Erica Grieder is a senior editor at Texas Monthly. From 2007 to 2012, she covered Texas as the southwest correspondent for the Economist, to which she still contributes. Her writing has also appeared in the New York Times, the Spectator, the Atlantic, Foreign Policy, and the New Republic. Her first book, Big, Hot, Cheap and Right, was published in April 2013 by Public Affairs Books. She lives in Austin.
A new CBO report warns that raising the federal minimum wage would reduce employment, around the country, by 500,000 jobs. Texas wouldn't see the worst of that.
After the earthquakes in the Barnett Shale, some small-town citizens underwent a surprising transformation.
Rick Perry’s approach to economic development is being challenged by candidates from both parties. But history shows that Perry is only conducting business as usual.
A report from the Congressional Budget Office projects that the Affordable Care Act will keep American's labor force participation rate at anemic levels.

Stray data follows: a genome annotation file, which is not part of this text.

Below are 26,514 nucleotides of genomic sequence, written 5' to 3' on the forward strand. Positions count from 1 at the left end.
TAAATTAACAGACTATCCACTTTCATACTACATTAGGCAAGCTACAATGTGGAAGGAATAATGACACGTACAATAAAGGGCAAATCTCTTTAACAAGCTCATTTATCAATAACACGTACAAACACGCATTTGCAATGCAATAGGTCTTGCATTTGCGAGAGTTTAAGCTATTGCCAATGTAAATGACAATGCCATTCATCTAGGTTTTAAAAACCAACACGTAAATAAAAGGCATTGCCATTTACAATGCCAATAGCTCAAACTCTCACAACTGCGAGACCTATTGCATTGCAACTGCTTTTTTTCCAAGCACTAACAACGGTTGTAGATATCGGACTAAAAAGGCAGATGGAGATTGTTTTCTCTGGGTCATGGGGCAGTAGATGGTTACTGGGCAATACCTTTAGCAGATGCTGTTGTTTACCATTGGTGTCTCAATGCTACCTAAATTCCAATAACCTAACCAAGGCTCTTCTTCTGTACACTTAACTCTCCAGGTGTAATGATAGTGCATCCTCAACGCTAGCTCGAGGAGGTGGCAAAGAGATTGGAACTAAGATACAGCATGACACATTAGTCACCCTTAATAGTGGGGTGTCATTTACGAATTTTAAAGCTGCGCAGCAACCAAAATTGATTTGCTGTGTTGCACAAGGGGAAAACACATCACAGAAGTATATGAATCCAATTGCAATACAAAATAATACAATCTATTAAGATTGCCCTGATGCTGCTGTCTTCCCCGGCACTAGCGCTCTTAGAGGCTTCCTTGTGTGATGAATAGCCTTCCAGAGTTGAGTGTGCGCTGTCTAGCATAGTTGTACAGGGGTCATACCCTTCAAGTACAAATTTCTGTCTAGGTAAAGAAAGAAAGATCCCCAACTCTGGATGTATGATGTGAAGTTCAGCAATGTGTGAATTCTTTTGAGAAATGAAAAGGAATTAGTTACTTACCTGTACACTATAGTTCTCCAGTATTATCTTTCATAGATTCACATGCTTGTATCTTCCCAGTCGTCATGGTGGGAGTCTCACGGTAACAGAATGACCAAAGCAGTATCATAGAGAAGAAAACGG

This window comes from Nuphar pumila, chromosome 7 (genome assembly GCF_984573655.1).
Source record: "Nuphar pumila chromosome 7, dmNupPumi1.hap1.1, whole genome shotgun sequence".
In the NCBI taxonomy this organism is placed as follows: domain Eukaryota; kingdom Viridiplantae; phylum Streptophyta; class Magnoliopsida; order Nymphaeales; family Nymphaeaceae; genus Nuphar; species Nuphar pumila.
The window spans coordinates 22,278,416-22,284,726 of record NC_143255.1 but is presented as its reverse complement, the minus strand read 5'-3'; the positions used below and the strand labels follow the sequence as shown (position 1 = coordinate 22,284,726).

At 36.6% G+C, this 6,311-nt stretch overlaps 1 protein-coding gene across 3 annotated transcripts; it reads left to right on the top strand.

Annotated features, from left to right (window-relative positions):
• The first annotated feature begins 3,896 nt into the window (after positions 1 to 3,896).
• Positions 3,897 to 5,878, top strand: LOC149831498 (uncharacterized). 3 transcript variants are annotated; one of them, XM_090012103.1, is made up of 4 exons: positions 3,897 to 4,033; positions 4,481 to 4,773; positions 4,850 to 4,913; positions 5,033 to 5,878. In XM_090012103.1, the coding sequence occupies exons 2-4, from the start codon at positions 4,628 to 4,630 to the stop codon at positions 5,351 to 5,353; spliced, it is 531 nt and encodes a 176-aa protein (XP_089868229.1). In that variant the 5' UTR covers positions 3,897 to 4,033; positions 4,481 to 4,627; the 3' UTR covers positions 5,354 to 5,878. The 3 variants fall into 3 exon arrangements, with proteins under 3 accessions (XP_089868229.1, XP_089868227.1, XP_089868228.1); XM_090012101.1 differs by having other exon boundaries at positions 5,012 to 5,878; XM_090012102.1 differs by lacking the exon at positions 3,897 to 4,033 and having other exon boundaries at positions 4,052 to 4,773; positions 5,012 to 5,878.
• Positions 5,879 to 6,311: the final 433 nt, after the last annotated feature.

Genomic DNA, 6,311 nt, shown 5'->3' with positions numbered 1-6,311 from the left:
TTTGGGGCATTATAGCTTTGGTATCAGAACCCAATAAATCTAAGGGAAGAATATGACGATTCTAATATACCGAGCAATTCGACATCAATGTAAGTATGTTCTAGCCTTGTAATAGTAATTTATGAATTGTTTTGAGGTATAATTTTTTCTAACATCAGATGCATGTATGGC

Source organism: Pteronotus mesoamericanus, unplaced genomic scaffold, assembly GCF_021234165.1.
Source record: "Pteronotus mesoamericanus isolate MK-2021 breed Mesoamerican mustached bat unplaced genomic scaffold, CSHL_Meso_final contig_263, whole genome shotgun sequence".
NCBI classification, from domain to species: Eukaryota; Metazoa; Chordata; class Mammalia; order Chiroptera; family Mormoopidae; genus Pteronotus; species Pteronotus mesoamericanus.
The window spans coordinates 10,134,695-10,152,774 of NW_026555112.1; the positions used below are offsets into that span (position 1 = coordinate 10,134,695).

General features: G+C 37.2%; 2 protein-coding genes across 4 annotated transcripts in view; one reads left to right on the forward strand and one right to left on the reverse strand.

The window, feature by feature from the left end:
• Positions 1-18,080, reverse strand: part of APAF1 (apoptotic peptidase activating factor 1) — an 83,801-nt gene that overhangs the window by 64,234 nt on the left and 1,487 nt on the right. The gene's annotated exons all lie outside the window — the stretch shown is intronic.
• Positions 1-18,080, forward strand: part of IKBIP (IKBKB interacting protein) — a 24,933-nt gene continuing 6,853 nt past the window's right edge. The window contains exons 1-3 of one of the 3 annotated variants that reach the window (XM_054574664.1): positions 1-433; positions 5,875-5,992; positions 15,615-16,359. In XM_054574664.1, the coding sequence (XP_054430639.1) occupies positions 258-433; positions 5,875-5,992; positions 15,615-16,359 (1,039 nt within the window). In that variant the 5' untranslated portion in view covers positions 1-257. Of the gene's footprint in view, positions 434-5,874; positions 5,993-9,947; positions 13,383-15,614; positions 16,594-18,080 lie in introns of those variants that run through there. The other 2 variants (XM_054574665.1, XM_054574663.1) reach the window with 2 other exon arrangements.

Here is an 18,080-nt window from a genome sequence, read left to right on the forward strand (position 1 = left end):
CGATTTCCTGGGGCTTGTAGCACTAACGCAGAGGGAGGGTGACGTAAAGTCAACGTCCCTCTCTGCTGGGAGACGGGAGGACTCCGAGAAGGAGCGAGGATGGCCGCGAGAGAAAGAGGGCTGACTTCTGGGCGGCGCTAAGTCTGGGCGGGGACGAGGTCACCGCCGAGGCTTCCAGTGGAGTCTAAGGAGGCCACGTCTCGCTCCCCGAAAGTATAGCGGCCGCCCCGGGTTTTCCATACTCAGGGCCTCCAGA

The governor's support for decriminalizing marijuana surprised people, but he's been a critic of the "war on drugs" for a long time.
In the brief time Ted Cruz has been a senator, he has managed to convince half the country that he is a true patriot and the other half that he is a dangerous nutcase. What will he do next?
An excerpt from Erica Grieder’s February 2014 cover story on Senator Ted Cruz, which will officially hit newsstands (and the web) on January 22.
The comptroller candidate was tea party when tea party wasn’t cool. Does she stand a chance in 2014?
If, or really when, Cornyn wins the 2014 primary, it will be as a Republican who was taken to task by the tea party and prevailed.
Texas is one of the country’s most philanthropic states. Is that because we’re also one of the most fiscally conservative?
And as president and CEO of the Federal Reserve Bank of Dallas, Richard Fisher helps make the money go round. Meet the Fed’s most unlikely central banker.